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Skills for Educators

All Skills for Educators

Focus Group Guide

by Nadia Shamsuddin and Robert Becker

This focus group guide was originally developed and used to get feedback on a social norms marketing campaign in an urban middle school. The guide can be adapted for use with other audiences and in other contexts.

Time: approximately 90 minutes

Materials Needed:

15 pens
Markers for nametags
  15 response sheets with prewritten questions
M&Ms
  Newsprint with one message prewritten on each sheet
Small plastic cups or napkins
Newsprint with messages with blanks for rewording options
15 nametags
  Newsprint with M&M info
Stipend log
  Blank newsprint
Notepad (for recorder)
  2 posters
Cash
  Ground rules prewritten on newsprint    


I. Introduction, Ground Rules & Ice Breaker
(10 minutes)

  1. Permission Slips
    Make sure all students have a signed parent permission slip (see sample parent permission slip), sign in and wear a nametag. Stress that if students do not participate in the focus group, they will not be paid!
  2. Introductions
    Introduce yourself and the person taking notes. Briefly discuss your role and the work you do. Let students know that we are planning to put posters up in the school that talk about some of the things that we have been teaching in the classrooms. Emphasize that the students, in the room today, play a very important role and are going to help us develop this poster campaign for the entire school.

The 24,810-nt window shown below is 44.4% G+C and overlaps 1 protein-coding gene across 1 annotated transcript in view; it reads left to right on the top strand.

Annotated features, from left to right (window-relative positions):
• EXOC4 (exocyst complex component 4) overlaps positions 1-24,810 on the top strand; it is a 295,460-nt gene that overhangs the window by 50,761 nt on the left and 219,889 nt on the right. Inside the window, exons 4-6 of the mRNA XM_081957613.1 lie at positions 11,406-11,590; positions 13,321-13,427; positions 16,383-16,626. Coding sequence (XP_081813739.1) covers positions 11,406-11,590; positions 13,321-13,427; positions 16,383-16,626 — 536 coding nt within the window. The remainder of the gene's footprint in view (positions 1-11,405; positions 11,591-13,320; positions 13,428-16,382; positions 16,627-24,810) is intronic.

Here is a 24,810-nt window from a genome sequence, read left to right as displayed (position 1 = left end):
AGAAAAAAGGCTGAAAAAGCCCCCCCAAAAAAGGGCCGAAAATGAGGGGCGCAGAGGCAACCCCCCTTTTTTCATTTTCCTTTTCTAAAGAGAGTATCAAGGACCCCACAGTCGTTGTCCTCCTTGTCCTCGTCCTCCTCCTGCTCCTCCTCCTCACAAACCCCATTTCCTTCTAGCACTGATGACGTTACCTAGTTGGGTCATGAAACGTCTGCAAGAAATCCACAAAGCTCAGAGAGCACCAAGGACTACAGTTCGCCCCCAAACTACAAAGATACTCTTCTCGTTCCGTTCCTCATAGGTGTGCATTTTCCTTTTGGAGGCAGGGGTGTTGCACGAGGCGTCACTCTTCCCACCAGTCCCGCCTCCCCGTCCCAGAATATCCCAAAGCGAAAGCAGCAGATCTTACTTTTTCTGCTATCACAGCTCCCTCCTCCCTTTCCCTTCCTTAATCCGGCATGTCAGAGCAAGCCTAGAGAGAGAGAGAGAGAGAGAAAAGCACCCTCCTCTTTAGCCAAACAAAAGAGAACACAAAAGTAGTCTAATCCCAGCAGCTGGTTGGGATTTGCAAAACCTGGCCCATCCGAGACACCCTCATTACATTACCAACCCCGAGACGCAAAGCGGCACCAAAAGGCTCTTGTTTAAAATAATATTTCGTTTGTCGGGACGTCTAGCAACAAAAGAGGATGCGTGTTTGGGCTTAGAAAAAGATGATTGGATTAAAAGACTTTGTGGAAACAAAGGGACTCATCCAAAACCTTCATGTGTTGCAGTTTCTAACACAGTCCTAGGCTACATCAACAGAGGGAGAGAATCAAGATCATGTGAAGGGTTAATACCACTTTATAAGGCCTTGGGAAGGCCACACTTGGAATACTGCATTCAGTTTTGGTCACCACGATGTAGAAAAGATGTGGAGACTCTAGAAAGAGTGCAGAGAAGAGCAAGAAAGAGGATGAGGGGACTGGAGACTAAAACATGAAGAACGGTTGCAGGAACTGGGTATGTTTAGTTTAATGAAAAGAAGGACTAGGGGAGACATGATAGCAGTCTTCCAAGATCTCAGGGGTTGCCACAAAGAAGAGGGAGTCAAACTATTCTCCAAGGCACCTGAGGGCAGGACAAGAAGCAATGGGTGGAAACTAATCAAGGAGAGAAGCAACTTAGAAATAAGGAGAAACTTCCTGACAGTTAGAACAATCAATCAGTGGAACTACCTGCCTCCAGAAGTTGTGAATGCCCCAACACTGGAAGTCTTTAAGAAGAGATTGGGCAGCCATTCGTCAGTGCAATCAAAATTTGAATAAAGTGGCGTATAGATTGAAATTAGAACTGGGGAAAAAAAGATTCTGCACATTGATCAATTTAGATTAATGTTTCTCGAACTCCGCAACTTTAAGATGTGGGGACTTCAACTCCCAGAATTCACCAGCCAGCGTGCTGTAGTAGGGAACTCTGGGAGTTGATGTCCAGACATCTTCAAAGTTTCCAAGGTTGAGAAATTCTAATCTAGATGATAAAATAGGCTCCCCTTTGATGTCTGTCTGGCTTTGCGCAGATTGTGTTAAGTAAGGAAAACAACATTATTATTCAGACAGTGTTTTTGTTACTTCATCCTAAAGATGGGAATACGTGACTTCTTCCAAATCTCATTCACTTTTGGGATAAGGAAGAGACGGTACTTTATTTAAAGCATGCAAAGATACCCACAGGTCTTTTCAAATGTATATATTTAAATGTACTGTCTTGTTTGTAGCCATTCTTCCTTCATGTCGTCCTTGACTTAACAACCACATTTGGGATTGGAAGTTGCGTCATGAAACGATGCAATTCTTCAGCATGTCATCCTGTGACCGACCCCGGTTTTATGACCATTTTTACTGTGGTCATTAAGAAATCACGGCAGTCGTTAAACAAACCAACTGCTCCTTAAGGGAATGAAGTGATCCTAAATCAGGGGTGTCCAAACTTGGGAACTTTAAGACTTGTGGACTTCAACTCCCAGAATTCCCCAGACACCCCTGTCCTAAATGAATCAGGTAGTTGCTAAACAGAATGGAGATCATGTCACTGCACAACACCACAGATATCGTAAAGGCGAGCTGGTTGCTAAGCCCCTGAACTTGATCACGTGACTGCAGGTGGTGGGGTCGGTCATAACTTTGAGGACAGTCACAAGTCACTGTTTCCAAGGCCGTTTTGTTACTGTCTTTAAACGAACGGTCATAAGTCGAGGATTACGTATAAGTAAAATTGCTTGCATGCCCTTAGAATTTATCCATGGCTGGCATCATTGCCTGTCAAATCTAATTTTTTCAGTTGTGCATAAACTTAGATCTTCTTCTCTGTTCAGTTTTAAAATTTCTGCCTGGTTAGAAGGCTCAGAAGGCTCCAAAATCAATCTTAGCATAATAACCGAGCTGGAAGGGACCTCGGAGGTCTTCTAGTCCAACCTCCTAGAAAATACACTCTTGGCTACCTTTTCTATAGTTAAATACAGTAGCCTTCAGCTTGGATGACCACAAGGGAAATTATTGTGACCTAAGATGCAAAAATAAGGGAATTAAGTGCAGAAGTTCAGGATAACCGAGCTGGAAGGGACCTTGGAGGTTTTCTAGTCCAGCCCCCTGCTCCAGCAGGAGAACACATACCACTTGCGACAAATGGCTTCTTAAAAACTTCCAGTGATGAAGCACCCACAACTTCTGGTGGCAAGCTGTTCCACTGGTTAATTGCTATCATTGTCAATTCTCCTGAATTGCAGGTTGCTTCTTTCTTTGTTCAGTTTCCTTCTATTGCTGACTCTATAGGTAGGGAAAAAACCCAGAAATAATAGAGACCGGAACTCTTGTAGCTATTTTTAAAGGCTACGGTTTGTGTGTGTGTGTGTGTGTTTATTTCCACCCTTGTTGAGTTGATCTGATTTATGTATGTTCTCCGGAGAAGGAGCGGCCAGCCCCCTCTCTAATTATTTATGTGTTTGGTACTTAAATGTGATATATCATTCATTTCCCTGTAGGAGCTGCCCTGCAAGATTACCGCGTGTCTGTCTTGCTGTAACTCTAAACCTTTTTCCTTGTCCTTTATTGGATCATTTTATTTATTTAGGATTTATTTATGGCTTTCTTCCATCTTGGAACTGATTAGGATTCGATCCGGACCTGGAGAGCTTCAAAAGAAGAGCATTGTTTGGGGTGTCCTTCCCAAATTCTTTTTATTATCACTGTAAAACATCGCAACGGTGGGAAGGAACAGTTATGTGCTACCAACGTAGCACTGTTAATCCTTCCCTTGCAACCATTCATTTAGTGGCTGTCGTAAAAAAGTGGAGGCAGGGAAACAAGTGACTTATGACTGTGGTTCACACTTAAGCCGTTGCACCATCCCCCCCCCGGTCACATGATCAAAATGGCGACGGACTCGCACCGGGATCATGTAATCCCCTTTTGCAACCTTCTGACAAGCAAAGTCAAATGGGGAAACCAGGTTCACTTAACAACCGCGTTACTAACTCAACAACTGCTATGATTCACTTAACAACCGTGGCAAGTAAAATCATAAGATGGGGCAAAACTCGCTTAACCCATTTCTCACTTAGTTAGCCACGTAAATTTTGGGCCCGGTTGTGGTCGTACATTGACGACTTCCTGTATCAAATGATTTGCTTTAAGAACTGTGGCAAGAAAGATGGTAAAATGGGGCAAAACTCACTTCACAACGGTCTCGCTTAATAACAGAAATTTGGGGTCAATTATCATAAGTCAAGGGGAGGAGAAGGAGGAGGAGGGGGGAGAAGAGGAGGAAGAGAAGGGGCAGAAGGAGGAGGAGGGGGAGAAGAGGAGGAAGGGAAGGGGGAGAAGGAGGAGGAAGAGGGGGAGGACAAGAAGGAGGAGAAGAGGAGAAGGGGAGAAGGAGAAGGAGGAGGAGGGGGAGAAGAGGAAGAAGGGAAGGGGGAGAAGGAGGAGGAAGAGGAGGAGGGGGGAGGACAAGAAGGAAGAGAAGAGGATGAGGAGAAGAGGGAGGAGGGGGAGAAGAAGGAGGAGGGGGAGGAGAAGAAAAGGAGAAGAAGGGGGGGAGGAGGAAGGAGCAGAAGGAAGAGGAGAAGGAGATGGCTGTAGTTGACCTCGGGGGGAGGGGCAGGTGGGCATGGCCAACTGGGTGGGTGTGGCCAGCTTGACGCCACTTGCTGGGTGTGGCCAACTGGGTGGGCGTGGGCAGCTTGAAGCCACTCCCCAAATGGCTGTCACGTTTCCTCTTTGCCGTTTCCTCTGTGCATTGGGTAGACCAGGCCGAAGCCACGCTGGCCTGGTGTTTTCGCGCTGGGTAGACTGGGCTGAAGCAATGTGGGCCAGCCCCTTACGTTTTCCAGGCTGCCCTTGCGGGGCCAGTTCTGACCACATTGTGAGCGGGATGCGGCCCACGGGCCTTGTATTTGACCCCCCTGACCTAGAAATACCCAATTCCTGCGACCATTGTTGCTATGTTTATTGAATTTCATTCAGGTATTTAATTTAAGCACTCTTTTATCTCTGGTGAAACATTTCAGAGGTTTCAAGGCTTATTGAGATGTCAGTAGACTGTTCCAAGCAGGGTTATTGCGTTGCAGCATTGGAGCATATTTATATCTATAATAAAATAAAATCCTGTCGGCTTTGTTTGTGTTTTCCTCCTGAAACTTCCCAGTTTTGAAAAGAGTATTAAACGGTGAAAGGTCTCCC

3. Ground Rules
    Review ground rules that have been written on newsprint with students. Below is a list of suggested ground rules. Ask students if they can agree to these ground rules by nodding their heads. Ask if there is anything they would like to change or add to the list.
    • Maintain confidentiality
    • Give everyone a chance to talk
    • Speak only for yourself
    • PARTICIPATE!!!
    • Listen to everyone's opinion
  1. M&M Icebreaker
    In preparation, write out the colors of the M&Ms on newsprint. Next to each color write something each person can say about themselves, e.g., - Red = My favorite food, Green = My favorite sport, etc.

    Give each student a handful of M&Ms in a plastic cup. Ask them to pull out two M&Ms. Based on the color, the student has to respond to the corresponding topic listed on the newsprint.

II. Message Related Questions
(40 minutes)

  1. In preparation, write each statement on a separate sheet of newsprint and post one at a time. When talking to the students, the facilitator should use the word "statement" instead of "message." "Statement" generally elicits better feedback.

    Statements:
    • Most students at (mention school, community, town, etc.) don't plan on having sex in the next year.
    • Most students at (mention school, community, town, etc.) want teasing to stop.
    • Most students at (mention school, community, town, etc.) say that when the time does come to have sex, they won't do it without a condom.
    • Most students at (mention school, community, town, etc.) think that when they start to date it is best to choose someone close to their own age.
    • Most students at (mention school, community, town, etc.) think that people their age are not ready to have sex.